For the next few moments, you could have heard a pin drop on the floor of that water taxi had it not been for the screeching of those big white birds that I would describe as gulls flying overhead. In the water taxi, I noticed two diametrically opposite reactions. My siblings were aghast that I had been so deliberative about a characteristic flaw and so unimpressed by the bluster and bravado of American exceptionalism that they had made about America’s leader. I didn’t need some politician’s affirmation to be proud of a country I loved enough to be critical of its flaws while appreciating its brilliance. The Swedes replied with laughter. It was shallow at first and then became quite guttural from surprisingly both the man and the woman. Silence slid over the faces of my siblings embarrassed by my remarks that had stolen the exceptionalism that had eluded our country, frankly for quite some time. The Swedes did not miss the opportunity to say how they really felt.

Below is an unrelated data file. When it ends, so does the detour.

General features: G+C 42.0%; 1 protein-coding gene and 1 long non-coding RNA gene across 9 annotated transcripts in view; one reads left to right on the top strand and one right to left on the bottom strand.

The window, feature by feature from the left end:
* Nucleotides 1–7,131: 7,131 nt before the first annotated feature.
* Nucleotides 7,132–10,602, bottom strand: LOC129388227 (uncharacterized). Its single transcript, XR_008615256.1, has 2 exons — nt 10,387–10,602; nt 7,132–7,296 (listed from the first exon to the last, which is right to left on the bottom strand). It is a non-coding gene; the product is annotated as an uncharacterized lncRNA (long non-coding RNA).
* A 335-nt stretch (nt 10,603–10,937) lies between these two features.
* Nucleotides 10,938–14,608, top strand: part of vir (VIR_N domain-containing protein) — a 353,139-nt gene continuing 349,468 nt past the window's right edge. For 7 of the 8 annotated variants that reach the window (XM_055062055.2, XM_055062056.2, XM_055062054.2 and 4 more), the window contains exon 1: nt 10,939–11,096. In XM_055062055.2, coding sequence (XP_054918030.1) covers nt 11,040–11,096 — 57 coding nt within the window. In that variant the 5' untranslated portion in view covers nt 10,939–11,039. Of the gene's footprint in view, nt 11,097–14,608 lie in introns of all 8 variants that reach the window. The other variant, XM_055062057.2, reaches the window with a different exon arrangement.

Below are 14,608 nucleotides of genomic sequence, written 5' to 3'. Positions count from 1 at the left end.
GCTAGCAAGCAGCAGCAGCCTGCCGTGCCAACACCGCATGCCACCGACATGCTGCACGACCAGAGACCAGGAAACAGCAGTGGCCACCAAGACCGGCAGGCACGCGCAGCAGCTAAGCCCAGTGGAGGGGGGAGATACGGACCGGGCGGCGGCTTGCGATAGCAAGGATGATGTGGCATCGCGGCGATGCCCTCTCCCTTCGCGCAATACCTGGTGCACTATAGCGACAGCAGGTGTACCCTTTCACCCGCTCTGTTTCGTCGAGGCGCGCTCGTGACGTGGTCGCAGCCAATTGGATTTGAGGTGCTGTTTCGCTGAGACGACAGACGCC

“We wake up every morning asking, what did the Mad Tweeter tweet today? And I must say, if I’m being honest, he tweets out some very goofy stuff!” At which point the wife then chimed in, “Oh, yeah, and it’s obvious he can’t spell. How does a guy like that,” she giggled joyously, “become your president?”
Fortunately for all, the water taxi arrived at our destination and what I can only call a détente enveloped over us as we said our adieu.